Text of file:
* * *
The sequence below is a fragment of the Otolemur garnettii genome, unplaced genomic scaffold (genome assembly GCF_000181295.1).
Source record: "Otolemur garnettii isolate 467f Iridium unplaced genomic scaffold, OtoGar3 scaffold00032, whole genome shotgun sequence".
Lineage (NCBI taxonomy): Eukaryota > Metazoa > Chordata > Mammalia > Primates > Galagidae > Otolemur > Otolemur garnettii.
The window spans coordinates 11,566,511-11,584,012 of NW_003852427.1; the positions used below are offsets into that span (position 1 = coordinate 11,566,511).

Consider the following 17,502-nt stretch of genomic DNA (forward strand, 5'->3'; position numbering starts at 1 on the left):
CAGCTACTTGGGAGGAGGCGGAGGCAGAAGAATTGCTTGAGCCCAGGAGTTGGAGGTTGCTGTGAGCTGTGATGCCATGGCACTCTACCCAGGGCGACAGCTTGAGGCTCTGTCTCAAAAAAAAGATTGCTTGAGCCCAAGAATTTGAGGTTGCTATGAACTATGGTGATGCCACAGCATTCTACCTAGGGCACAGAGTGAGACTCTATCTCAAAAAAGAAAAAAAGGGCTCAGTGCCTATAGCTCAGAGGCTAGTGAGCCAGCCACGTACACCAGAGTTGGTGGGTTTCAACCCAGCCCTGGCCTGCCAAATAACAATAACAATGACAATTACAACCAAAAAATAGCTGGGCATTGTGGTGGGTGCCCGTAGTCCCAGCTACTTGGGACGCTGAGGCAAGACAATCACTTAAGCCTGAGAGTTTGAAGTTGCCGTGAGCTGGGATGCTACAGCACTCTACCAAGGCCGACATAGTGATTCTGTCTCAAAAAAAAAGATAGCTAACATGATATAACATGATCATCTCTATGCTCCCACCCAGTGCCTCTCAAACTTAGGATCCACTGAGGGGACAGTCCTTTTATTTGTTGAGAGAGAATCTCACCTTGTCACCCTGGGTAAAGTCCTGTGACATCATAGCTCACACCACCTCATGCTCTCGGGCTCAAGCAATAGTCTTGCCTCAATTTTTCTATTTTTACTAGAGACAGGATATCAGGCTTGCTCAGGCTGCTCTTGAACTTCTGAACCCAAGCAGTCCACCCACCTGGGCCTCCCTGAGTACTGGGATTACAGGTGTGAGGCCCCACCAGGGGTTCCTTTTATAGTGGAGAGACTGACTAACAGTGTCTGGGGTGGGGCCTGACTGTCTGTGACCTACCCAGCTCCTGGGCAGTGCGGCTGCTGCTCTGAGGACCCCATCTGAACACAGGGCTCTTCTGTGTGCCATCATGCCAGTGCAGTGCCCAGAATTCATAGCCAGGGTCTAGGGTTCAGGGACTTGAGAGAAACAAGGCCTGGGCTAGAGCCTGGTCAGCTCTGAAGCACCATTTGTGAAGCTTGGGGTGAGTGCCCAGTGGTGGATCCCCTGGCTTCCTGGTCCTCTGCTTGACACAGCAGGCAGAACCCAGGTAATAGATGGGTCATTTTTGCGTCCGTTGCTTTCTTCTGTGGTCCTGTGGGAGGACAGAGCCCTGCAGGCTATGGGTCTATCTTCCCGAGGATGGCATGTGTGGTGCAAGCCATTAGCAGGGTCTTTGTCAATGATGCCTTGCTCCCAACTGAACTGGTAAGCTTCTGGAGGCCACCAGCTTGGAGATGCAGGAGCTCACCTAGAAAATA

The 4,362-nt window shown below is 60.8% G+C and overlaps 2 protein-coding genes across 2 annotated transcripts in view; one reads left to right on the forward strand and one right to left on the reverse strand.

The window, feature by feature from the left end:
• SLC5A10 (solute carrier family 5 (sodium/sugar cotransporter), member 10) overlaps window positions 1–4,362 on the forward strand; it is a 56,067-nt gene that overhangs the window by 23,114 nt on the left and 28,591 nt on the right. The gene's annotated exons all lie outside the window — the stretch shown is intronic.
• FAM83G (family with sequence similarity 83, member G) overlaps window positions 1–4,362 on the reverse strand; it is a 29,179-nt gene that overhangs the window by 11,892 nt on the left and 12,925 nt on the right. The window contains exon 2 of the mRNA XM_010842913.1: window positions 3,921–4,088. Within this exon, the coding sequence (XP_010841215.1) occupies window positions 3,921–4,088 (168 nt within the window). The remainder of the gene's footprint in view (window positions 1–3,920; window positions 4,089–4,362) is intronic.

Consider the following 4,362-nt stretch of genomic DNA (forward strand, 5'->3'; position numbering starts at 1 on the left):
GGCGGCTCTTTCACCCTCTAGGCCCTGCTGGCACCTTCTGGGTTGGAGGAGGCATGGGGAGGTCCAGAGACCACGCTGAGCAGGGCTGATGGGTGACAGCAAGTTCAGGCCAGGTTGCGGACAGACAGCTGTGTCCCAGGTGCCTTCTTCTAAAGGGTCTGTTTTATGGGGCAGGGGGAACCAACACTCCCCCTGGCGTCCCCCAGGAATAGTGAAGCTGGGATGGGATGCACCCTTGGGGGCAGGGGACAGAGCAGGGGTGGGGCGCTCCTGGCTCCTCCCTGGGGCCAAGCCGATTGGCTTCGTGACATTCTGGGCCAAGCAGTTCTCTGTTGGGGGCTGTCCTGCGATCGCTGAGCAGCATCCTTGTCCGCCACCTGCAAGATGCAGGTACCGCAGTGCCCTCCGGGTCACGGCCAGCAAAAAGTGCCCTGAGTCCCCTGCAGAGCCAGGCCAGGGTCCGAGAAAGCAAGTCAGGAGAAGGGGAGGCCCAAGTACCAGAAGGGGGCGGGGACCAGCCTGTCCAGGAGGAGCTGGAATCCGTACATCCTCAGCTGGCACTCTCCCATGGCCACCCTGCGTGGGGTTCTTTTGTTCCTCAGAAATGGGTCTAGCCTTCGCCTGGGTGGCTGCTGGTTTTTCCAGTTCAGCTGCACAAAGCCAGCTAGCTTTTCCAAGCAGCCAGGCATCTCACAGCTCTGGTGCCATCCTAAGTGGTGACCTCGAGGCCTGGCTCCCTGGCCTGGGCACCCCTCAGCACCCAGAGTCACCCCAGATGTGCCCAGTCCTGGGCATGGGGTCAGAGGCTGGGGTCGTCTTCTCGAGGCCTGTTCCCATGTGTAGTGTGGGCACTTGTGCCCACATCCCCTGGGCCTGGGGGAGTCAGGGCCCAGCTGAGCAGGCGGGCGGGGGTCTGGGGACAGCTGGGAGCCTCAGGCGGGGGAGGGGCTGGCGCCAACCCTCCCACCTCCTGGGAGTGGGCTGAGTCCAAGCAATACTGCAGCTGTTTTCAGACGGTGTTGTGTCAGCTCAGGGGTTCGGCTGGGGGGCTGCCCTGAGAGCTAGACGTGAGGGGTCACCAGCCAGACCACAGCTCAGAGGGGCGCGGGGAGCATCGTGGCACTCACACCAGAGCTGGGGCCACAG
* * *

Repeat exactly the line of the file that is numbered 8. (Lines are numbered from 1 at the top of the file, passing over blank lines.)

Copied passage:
The window, feature by feature from the left end: